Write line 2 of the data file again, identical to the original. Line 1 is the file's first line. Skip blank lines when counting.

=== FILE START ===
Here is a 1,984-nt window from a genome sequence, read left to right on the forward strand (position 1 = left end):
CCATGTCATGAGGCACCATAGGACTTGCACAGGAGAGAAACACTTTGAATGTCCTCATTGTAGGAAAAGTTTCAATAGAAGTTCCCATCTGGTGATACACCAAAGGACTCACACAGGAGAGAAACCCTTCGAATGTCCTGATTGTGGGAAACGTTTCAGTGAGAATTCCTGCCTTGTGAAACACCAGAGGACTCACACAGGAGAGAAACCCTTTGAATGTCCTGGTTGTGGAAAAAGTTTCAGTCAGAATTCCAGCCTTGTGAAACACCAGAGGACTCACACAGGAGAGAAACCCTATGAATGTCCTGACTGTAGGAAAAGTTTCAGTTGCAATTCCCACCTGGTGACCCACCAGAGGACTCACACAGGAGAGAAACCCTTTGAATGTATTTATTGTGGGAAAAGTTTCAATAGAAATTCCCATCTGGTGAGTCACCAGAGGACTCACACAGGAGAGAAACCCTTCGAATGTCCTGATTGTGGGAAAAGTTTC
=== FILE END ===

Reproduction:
CCATGTCATGAGGCACCATAGGACTTGCACAGGAGAGAAACACTTTGAATGTCCTCATTGTAGGAAAAGTTTCAATAGAAGTTCCCATCTGGTGATACACCAAAGGACTCACACAGGAGAGAAACCCTTCGAATGTCCTGATTGTGGGAAACGTTTCAGTGAGAATTCCTGCCTTGTGAAACACCAGAGGACTCACACAGGAGAGAAACCCTTTGAATGTCCTGGTTGTGGAAAAAGTTTCAGTCAGAATTCCAGCCTTGTGAAACACCAGAGGACTCACACAGGAGAGAAACCCTATGAATGTCCTGACTGTAGGAAAAGTTTCAGTTGCAATTCCCACCTGGTGACCCACCAGAGGACTCACACAGGAGAGAAACCCTTTGAATGTATTTATTGTGGGAAAAGTTTCAATAGAAATTCCCATCTGGTGAGTCACCAGAGGACTCACACAGGAGAGAAACCCTTCGAATGTCCTGATTGTGGGAAAAGTTTC